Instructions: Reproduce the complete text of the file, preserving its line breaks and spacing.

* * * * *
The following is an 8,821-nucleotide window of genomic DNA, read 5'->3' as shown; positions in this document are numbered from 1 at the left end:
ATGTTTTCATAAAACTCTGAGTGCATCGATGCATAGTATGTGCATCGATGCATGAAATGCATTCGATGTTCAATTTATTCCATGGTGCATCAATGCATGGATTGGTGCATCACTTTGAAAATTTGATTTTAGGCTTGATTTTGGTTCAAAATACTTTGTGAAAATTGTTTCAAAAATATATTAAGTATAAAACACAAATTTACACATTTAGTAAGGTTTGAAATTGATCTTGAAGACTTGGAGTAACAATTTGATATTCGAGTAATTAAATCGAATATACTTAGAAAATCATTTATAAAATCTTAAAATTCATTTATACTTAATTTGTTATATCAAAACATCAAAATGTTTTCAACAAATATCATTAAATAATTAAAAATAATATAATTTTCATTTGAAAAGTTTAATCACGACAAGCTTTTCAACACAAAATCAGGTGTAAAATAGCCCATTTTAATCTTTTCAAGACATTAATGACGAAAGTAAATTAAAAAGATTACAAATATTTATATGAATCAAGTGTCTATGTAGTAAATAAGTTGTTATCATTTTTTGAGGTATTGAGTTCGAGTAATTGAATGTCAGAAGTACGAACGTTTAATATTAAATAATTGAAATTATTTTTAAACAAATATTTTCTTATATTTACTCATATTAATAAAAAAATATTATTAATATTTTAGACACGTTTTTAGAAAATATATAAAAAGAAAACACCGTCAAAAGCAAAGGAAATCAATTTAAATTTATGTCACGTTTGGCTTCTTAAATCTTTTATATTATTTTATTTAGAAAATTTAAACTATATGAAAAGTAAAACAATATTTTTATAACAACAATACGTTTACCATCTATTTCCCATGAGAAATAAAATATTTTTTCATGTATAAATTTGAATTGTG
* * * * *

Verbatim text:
The following is an 8,821-nucleotide window of genomic DNA, read 5'->3' as shown; positions in this document are numbered from 1 at the left end:
ATGTTTTCATAAAACTCTGAGTGCATCGATGCATAGTATGTGCATCGATGCATGAAATGCATTCGATGTTCAATTTATTCCATGGTGCATCAATGCATGGATTGGTGCATCACTTTGAAAATTTGATTTTAGGCTTGATTTTGGTTCAAAATACTTTGTGAAAATTGTTTCAAAAATATATTAAGTATAAAACACAAATTTACACATTTAGTAAGGTTTGAAATTGATCTTGAAGACTTGGAGTAACAATTTGATATTCGAGTAATTAAATCGAATATACTTAGAAAATCATTTATAAAATCTTAAAATTCATTTATACTTAATTTGTTATATCAAAACATCAAAATGTTTTCAACAAATATCATTAAATAATTAAAAATAATATAATTTTCATTTGAAAAGTTTAATCACGACAAGCTTTTCAACACAAAATCAGGTGTAAAATAGCCCATTTTAATCTTTTCAAGACATTAATGACGAAAGTAAATTAAAAAGATTACAAATATTTATATGAATCAAGTGTCTATGTAGTAAATAAGTTGTTATCATTTTTTGAGGTATTGAGTTCGAGTAATTGAATGTCAGAAGTACGAACGTTTAATATTAAATAATTGAAATTATTTTTAAACAAATATTTTCTTATATTTACTCATATTAATAAAAAAATATTATTAATATTTTAGACACGTTTTTAGAAAATATATAAAAAGAAAACACCGTCAAAAGCAAAGGAAATCAATTTAAATTTATGTCACGTTTGGCTTCTTAAATCTTTTATATTATTTTATTTAGAAAATTTAAACTATATGAAAAGTAAAACAATATTTTTATAACAACAATACGTTTACCATCTATTTCCCATGAGAAATAAAATATTTTTTCATGTATAAATTTGAATTGTG